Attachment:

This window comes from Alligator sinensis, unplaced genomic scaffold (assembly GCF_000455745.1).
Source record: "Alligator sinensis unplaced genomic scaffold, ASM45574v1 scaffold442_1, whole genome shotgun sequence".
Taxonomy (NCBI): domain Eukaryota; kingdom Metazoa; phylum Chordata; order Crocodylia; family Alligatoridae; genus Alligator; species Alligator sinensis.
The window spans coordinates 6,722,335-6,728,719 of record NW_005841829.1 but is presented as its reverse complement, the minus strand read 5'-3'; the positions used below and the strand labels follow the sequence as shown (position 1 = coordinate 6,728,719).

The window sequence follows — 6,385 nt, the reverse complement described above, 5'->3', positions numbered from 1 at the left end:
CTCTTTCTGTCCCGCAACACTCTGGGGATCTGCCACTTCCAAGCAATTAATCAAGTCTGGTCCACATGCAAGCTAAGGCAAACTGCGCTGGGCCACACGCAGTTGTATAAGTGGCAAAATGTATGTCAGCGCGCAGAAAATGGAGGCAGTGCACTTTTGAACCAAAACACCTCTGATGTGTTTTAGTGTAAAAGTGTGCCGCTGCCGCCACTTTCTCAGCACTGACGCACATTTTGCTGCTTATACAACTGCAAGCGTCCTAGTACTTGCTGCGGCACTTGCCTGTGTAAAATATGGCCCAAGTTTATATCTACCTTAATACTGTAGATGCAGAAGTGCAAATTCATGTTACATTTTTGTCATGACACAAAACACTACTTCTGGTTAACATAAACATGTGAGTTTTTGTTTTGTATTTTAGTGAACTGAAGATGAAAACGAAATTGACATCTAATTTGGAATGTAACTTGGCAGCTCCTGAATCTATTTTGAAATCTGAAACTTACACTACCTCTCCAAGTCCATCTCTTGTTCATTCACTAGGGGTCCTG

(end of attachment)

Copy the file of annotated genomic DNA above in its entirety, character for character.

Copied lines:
This window comes from Alligator sinensis, unplaced genomic scaffold (assembly GCF_000455745.1).
Source record: "Alligator sinensis unplaced genomic scaffold, ASM45574v1 scaffold442_1, whole genome shotgun sequence".
Taxonomy (NCBI): domain Eukaryota; kingdom Metazoa; phylum Chordata; order Crocodylia; family Alligatoridae; genus Alligator; species Alligator sinensis.
The window spans coordinates 6,722,335-6,728,719 of record NW_005841829.1 but is presented as its reverse complement, the minus strand read 5'-3'; the positions used below and the strand labels follow the sequence as shown (position 1 = coordinate 6,728,719).

The window sequence follows — 6,385 nt, the reverse complement described above, 5'->3', positions numbered from 1 at the left end:
CTCTTTCTGTCCCGCAACACTCTGGGGATCTGCCACTTCCAAGCAATTAATCAAGTCTGGTCCACATGCAAGCTAAGGCAAACTGCGCTGGGCCACACGCAGTTGTATAAGTGGCAAAATGTATGTCAGCGCGCAGAAAATGGAGGCAGTGCACTTTTGAACCAAAACACCTCTGATGTGTTTTAGTGTAAAAGTGTGCCGCTGCCGCCACTTTCTCAGCACTGACGCACATTTTGCTGCTTATACAACTGCAAGCGTCCTAGTACTTGCTGCGGCACTTGCCTGTGTAAAATATGGCCCAAGTTTATATCTACCTTAATACTGTAGATGCAGAAGTGCAAATTCATGTTACATTTTTGTCATGACACAAAACACTACTTCTGGTTAACATAAACATGTGAGTTTTTGTTTTGTATTTTAGTGAACTGAAGATGAAAACGAAATTGACATCTAATTTGGAATGTAACTTGGCAGCTCCTGAATCTATTTTGAAATCTGAAACTTACACTACCTCTCCAAGTCCATCTCTTGTTCATTCACTAGGGGTCCTG